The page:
Susan said she believes that what will be, will be. “I always say, if it was meant to be, the universe wouldn’t make it so tough for you,” she explained. “But it’s tough to learn the lessons, sometimes.” Breakups are painful, but if people can be mindful of how they navigate the experience, they can learn so much about themselves and what they’re looking for.
An important part of healing from a relationship is deciding what to avoid in the future. Many people carry painful experiences from a past relationship into their next, and this is detrimental to the new relationship’s prospects. Susan said singles should identify and reflect on the things they liked about their last relationship, along with the things they didn’t like.
“I tell people to ask themselves what was good about this person in your relationship and what was not so good,” Susan said. “Then look and see what worked, what you liked, and what you would want to maintain in your next relationship. If something didn’t work, decide that that’s not going to be a part of your next relationship.”
Susan said framing a breakup in terms of learning and growth is helpful. “I think once you take on that reflection, you can start to look at the end of the relationship, and the relationship, as a valuable lesson, instead of something that just causes pain for the rest of your life.” This kind of framing also makes it easier to address harmful dating practices.
Old dating habits can be hard to break, though. It takes some reflection to dismantle the habits that may be leading them to the wrong people. “Some people are addicted to the drama because it’s what they know,” Susan said. “Some always go for the bad boy or the bad girl because it’s exciting. But, at the end of the day, what we all want is a consistent, reciprocated love connection.”
Susan encouraged daters who are trying to break their habit of pursuing unhealthy relationships to take things slow. “The bottom line is slow and steady,” she said. “When you’re meeting somebody, especially with online dating, you have to give the little things a chance to come up and kind of read between the lines for yourself.”
Getting back into the dating scene can offer some respite for people experiencing heartbreak, but Susan urged newly single people to take some time to process their breakup fully. “I like to call it a sabbatical from dating after you’ve had a tough breakup,” she said. “You’re not clear-minded when you’re leaving a relationship, and it’s not a good headspace to be in when meeting new people.”
Dear Sybersue offers resources for anyone experiencing heartbreak. Resources provide the support, strategies, and strength people need to navigate a breakup and come out whole on the other side. Dear Sybersue’s online collection helps singles rebuild their self-esteem, grieve their previous relationship, and become happier, more fulfilled versions of themselves.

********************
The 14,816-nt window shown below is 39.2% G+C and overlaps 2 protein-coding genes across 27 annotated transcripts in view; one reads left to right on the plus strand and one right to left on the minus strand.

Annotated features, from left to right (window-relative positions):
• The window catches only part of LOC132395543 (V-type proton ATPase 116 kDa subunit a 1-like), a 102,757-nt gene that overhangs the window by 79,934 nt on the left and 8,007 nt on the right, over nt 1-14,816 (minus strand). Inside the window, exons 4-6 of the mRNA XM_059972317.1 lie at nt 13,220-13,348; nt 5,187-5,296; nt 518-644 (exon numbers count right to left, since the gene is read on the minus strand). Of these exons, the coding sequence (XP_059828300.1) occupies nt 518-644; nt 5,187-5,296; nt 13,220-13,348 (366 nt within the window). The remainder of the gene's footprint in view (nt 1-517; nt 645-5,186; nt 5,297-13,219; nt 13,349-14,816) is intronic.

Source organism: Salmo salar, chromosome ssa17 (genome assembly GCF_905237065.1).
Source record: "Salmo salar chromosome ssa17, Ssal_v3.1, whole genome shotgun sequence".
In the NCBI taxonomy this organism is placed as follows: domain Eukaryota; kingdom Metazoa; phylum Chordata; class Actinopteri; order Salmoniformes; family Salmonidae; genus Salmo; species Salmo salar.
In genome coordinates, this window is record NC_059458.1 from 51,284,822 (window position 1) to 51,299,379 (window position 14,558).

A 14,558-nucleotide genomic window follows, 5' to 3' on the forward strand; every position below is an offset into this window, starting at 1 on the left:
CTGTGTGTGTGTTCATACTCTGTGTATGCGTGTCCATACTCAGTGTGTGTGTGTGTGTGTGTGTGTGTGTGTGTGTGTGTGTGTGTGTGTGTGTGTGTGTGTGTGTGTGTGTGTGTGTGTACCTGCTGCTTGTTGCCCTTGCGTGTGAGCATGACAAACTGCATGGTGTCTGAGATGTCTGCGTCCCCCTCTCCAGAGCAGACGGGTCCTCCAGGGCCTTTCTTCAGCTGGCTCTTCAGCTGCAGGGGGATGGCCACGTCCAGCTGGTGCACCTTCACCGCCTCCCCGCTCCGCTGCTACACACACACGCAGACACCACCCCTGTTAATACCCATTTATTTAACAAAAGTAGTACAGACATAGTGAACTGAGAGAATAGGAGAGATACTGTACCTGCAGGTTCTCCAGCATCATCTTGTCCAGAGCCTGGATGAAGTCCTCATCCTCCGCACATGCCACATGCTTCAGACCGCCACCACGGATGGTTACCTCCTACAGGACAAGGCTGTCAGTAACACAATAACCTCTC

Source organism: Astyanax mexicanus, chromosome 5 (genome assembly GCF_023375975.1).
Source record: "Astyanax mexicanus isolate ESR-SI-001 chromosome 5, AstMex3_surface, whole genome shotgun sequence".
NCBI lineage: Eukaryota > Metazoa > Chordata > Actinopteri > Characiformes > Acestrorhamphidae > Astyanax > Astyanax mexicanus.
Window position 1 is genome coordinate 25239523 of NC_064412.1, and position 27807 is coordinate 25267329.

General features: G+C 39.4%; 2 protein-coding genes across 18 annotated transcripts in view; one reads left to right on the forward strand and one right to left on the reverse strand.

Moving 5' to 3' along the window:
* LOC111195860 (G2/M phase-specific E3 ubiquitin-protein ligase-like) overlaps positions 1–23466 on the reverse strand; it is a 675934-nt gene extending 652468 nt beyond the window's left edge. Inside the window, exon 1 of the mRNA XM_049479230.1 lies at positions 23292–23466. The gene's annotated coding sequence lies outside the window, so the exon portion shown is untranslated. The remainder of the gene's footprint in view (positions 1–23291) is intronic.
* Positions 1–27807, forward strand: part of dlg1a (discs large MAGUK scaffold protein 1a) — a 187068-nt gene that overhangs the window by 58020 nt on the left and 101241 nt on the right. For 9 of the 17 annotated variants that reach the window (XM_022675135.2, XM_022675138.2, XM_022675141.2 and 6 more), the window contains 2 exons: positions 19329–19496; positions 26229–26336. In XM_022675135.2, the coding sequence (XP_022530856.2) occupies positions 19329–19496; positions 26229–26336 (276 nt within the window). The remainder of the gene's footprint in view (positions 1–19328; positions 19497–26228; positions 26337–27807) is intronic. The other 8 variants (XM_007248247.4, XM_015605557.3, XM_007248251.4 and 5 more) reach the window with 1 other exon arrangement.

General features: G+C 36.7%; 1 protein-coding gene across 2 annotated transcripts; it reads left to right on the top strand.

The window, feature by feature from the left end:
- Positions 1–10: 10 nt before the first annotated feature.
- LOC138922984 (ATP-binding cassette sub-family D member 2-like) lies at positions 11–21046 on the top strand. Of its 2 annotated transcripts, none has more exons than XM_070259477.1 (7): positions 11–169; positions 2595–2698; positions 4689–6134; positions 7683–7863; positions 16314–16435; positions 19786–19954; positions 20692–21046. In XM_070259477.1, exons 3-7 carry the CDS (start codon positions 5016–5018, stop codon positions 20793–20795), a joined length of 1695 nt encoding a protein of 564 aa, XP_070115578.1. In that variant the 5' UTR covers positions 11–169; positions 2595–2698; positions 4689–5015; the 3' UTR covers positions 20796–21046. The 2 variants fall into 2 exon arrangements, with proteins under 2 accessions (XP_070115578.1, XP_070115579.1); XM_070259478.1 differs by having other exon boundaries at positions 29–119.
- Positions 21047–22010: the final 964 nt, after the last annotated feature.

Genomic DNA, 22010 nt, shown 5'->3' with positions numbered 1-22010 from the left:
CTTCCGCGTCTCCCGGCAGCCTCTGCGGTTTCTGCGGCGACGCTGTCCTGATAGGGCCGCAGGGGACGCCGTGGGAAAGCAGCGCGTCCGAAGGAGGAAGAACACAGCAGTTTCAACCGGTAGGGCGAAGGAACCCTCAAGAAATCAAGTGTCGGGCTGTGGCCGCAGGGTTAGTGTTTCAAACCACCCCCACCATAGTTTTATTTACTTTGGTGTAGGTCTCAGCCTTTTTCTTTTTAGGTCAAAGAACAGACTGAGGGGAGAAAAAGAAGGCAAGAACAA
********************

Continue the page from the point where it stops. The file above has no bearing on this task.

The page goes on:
Susan offers personal breakup and relationship coaching. In coaching sessions, Susan meets clients where they are. She helps them work through their past relationships while focusing on their hopes for the future. Susan has been helping people recover from heartbreak for years, so she’s well-equipped to guide any kind of broken heart toward healing. Feel free to reach out to her about working together through her email, firstname.lastname@example.org.
Dear Sybersue’s blog is always being updated with posts about a diverse array of topics. Susan explores topics like first date etiquette, co-parenting after divorce, and tips for setting relationship goals. She has articles that discuss topics relevant to all kinds of single people, whether they’re taking the time to focus on themselves or diving back into dating.
Dear Sybersue also takes the internet’s most burning questions about breakups and relationships. Readers regularly write in seeking advice from Susan. Susan approaches her readers’ questions with empathy and understanding but doesn’t mince words. She tells clients and readers alike what they need to hear, but not always what they may want to hear.
The end of a relationship can be a consuming experience. It can be difficult for people to put their situation into context and look to the future with excitement. With the right support and resources, healing from a relationship is not only possible but an experience brimming with opportunities for personal growth.
“The trick is not to repeat those bad patterns,” Susan said. “If something brought you pain once, it’s going to be the same the next time you try it. It’s essential to realize patience does bring great things and that we all deserve a great partner.”